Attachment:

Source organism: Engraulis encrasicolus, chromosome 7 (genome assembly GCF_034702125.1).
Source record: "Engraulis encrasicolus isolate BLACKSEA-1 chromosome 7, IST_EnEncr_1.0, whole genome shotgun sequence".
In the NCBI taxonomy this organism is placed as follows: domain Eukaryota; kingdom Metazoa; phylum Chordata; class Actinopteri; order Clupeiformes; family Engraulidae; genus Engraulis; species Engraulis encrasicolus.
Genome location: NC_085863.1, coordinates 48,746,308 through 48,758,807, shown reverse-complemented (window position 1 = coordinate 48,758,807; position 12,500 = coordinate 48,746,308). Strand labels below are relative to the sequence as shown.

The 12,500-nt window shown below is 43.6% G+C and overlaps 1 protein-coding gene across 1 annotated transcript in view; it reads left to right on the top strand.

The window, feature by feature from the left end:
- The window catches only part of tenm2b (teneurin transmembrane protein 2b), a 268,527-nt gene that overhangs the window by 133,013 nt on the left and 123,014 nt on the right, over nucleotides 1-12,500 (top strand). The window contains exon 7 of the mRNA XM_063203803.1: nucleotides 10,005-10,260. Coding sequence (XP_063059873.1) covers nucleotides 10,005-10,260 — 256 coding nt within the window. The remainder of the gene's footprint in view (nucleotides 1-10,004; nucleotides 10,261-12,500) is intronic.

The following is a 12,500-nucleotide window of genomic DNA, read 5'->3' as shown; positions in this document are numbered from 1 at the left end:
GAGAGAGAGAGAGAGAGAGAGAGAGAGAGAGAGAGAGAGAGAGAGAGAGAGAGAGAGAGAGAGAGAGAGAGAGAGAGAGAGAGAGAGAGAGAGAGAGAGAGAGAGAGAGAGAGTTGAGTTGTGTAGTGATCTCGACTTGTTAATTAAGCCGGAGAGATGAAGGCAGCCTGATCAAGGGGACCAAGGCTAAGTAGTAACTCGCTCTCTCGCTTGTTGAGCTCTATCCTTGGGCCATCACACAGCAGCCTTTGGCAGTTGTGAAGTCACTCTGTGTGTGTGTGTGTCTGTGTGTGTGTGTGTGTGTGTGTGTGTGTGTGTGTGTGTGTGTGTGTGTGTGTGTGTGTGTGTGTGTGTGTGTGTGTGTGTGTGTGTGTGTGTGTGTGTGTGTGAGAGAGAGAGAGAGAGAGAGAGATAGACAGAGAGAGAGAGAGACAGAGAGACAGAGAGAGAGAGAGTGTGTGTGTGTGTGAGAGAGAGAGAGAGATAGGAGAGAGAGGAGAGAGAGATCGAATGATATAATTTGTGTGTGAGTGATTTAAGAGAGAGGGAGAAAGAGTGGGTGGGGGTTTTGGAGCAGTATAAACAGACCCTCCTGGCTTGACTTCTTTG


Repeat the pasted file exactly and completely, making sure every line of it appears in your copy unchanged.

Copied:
Source organism: Engraulis encrasicolus, chromosome 7 (genome assembly GCF_034702125.1).
Source record: "Engraulis encrasicolus isolate BLACKSEA-1 chromosome 7, IST_EnEncr_1.0, whole genome shotgun sequence".
In the NCBI taxonomy this organism is placed as follows: domain Eukaryota; kingdom Metazoa; phylum Chordata; class Actinopteri; order Clupeiformes; family Engraulidae; genus Engraulis; species Engraulis encrasicolus.
Genome location: NC_085863.1, coordinates 48,746,308 through 48,758,807, shown reverse-complemented (window position 1 = coordinate 48,758,807; position 12,500 = coordinate 48,746,308). Strand labels below are relative to the sequence as shown.

The 12,500-nt window shown below is 43.6% G+C and overlaps 1 protein-coding gene across 1 annotated transcript in view; it reads left to right on the top strand.

The window, feature by feature from the left end:
- The window catches only part of tenm2b (teneurin transmembrane protein 2b), a 268,527-nt gene that overhangs the window by 133,013 nt on the left and 123,014 nt on the right, over nucleotides 1-12,500 (top strand). The window contains exon 7 of the mRNA XM_063203803.1: nucleotides 10,005-10,260. Coding sequence (XP_063059873.1) covers nucleotides 10,005-10,260 — 256 coding nt within the window. The remainder of the gene's footprint in view (nucleotides 1-10,004; nucleotides 10,261-12,500) is intronic.

The following is a 12,500-nucleotide window of genomic DNA, read 5'->3' as shown; positions in this document are numbered from 1 at the left end:
GAGAGAGAGAGAGAGAGAGAGAGAGAGAGAGAGAGAGAGAGAGAGAGAGAGAGAGAGAGAGAGAGAGAGAGAGAGAGAGAGAGAGAGAGAGAGAGAGAGAGAGAGAGAGAGAGTTGAGTTGTGTAGTGATCTCGACTTGTTAATTAAGCCGGAGAGATGAAGGCAGCCTGATCAAGGGGACCAAGGCTAAGTAGTAACTCGCTCTCTCGCTTGTTGAGCTCTATCCTTGGGCCATCACACAGCAGCCTTTGGCAGTTGTGAAGTCACTCTGTGTGTGTGTGTGTCTGTGTGTGTGTGTGTGTGTGTGTGTGTGTGTGTGTGTGTGTGTGTGTGTGTGTGTGTGTGTGTGTGTGTGTGTGTGTGTGTGTGTGTGTGTGTGTGTGTGTGTGAGAGAGAGAGAGAGAGAGAGAGATAGACAGAGAGAGAGAGAGACAGAGAGACAGAGAGAGAGAGAGTGTGTGTGTGTGTGAGAGAGAGAGAGAGATAGGAGAGAGAGGAGAGAGAGATCGAATGATATAATTTGTGTGTGAGTGATTTAAGAGAGAGGGAGAAAGAGTGGGTGGGGGTTTTGGAGCAGTATAAACAGACCCTCCTGGCTTGACTTCTTTG